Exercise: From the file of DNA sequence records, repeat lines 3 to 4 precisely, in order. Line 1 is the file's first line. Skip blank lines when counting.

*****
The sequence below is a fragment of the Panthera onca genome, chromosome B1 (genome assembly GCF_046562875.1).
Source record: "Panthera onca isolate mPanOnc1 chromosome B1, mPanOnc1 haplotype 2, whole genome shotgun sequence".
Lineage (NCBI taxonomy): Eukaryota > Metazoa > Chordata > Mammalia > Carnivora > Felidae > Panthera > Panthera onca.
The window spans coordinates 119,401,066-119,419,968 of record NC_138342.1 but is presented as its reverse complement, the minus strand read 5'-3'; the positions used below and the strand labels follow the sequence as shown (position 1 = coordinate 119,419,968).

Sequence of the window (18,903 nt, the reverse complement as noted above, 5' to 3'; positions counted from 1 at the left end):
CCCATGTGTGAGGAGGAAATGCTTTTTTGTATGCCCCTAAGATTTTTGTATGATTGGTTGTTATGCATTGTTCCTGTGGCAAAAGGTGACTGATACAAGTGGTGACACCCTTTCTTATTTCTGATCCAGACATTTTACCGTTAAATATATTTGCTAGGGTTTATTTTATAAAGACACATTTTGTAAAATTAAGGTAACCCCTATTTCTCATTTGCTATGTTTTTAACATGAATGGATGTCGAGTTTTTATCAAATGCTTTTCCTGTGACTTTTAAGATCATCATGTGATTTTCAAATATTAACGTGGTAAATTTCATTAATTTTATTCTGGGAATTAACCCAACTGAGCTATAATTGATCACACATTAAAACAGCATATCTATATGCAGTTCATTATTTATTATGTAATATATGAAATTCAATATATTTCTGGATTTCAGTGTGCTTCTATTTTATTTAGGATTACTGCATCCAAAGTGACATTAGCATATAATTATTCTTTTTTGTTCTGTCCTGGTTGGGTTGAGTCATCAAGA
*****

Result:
Lineage (NCBI taxonomy): Eukaryota > Metazoa > Chordata > Mammalia > Carnivora > Felidae > Panthera > Panthera onca.
The window spans coordinates 119,401,066-119,419,968 of record NC_138342.1 but is presented as its reverse complement, the minus strand read 5'-3'; the positions used below and the strand labels follow the sequence as shown (position 1 = coordinate 119,419,968).